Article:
NEW YORK — Consumer confidence fell for a third consecutive month in April as the outlook dimmed on the prospects of weak income growth in a tight job market.
The Consumer Confidence Index, based on a survey by the Conference Board, fell to 97.7 in April, down from 103 in March. The index is at its lowest since November, when it hit 92.6.
“Less robust current conditions and a more cautious outlook have consumers feeling less confident in April than in March,” said Lynn Franco, director of the Consumer Research Center at the Conference Board, in a statement. In April 2004, the index stood at 93.
Franco said the Conference Board’s Present Situation Index, down to 113.6 in April from 117 in March, “remains at levels indicative of a healthy economy.” However, the Expectations Index dropped to 87.2 in April from 93.7 in March, which is the lowest level since July 2003 when it read 86.3.
“Consumers do not anticipate an improvement in economic growth nor in their incomes. And they expect an even tighter job market over the summer months,” Franco said.
Consumers saying business conditions are “good” increased to 27 percent in April from 26.3 percent in March, but those saying conditions are “bad” rose to 17.7 percent from 15.8 percent. In addition, consumers saying jobs are “plentiful” fell to 20.4 percent in April from 21.8 percent in the prior month. Those saying jobs are “hard to get,” however, fell to 23.3 percent from 23.8 percent last month.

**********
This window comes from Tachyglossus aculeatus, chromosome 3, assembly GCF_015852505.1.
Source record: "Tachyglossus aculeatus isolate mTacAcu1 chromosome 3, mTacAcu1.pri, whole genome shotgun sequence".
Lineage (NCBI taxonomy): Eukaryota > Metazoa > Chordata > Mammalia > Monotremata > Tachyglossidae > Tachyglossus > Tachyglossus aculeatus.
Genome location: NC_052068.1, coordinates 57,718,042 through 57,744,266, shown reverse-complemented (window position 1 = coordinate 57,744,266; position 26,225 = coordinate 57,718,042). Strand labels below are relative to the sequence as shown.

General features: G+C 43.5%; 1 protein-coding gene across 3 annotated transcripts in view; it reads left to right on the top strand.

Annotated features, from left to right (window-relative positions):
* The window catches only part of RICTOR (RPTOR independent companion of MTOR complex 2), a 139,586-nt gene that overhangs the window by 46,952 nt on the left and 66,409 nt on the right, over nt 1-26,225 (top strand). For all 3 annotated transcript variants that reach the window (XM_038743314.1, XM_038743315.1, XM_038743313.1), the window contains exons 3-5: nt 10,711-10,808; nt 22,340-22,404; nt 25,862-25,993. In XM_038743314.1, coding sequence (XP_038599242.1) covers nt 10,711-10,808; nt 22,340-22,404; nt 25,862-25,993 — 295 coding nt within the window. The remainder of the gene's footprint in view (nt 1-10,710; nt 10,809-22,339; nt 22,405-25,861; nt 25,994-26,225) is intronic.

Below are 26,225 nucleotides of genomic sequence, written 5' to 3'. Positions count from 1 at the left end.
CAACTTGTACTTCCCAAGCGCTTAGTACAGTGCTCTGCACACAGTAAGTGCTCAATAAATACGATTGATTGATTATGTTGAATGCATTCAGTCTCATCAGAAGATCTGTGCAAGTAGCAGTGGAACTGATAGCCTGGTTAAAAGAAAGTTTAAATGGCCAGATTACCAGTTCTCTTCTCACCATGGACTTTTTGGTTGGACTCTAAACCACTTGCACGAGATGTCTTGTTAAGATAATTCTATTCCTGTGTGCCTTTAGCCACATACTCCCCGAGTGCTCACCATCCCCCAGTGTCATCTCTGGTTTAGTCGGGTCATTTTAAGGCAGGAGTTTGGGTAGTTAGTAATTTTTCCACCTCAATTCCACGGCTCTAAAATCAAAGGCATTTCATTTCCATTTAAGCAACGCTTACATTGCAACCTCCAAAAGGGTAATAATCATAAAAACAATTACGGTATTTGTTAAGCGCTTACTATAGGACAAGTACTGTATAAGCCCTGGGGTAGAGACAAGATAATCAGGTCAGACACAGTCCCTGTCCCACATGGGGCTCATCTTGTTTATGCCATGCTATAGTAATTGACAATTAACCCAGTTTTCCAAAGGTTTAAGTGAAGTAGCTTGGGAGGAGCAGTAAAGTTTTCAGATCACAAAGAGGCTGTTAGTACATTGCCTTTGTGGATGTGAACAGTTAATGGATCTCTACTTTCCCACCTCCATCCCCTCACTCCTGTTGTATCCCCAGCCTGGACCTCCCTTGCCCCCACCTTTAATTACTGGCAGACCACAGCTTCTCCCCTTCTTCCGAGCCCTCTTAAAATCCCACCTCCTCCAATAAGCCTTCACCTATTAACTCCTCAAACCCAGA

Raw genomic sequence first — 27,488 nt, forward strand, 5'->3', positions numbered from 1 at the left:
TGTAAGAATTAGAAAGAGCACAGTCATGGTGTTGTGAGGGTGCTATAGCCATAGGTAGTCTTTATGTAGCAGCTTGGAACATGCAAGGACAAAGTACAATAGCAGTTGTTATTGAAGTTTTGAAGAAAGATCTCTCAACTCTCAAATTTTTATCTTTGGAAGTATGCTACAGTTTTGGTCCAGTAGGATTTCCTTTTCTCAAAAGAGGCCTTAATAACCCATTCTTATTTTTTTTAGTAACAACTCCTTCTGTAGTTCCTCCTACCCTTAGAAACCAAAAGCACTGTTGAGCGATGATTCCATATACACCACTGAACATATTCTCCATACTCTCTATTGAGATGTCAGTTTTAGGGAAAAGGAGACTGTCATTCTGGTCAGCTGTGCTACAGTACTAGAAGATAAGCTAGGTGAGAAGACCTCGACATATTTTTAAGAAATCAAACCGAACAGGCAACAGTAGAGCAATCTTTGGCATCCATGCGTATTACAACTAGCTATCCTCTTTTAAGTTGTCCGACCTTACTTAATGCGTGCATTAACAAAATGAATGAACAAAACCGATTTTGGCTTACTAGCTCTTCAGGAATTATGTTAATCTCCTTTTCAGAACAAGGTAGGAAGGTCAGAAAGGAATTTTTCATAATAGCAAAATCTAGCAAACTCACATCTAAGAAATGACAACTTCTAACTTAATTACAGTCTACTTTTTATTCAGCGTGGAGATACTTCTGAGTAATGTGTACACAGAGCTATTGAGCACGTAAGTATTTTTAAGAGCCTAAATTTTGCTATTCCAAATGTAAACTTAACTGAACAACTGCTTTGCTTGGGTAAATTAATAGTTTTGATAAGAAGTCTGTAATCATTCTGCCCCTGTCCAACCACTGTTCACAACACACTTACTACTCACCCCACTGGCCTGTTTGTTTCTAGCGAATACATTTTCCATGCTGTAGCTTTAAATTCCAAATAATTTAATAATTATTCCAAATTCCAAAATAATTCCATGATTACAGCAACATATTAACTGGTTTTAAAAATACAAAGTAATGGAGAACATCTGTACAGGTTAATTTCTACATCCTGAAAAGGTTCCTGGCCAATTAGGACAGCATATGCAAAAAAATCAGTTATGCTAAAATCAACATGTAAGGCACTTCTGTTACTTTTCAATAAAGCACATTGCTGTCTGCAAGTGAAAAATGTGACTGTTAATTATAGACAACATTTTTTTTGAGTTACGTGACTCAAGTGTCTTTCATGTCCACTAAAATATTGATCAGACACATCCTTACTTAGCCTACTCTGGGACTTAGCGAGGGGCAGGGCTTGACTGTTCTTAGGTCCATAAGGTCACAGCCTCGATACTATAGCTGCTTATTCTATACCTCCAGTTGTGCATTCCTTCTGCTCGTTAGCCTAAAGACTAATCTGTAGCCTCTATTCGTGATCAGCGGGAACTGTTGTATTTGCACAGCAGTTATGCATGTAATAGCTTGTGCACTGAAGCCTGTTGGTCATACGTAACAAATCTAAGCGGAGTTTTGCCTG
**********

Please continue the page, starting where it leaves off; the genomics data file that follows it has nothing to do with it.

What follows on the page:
Consumers expecting business conditions to improve dropped to 17.8 percent in April from 19.3 percent in March, and those expecting business conditions to worsen rose to 9.7 percent in April from 8.2 percent in March. Those surveyed who are expecting more available jobs in the coming months fell to 14.2 percent from 15.1 percent, while consumers expecting fewer jobs in that time increased to 18 percent from 15.8 percent in April.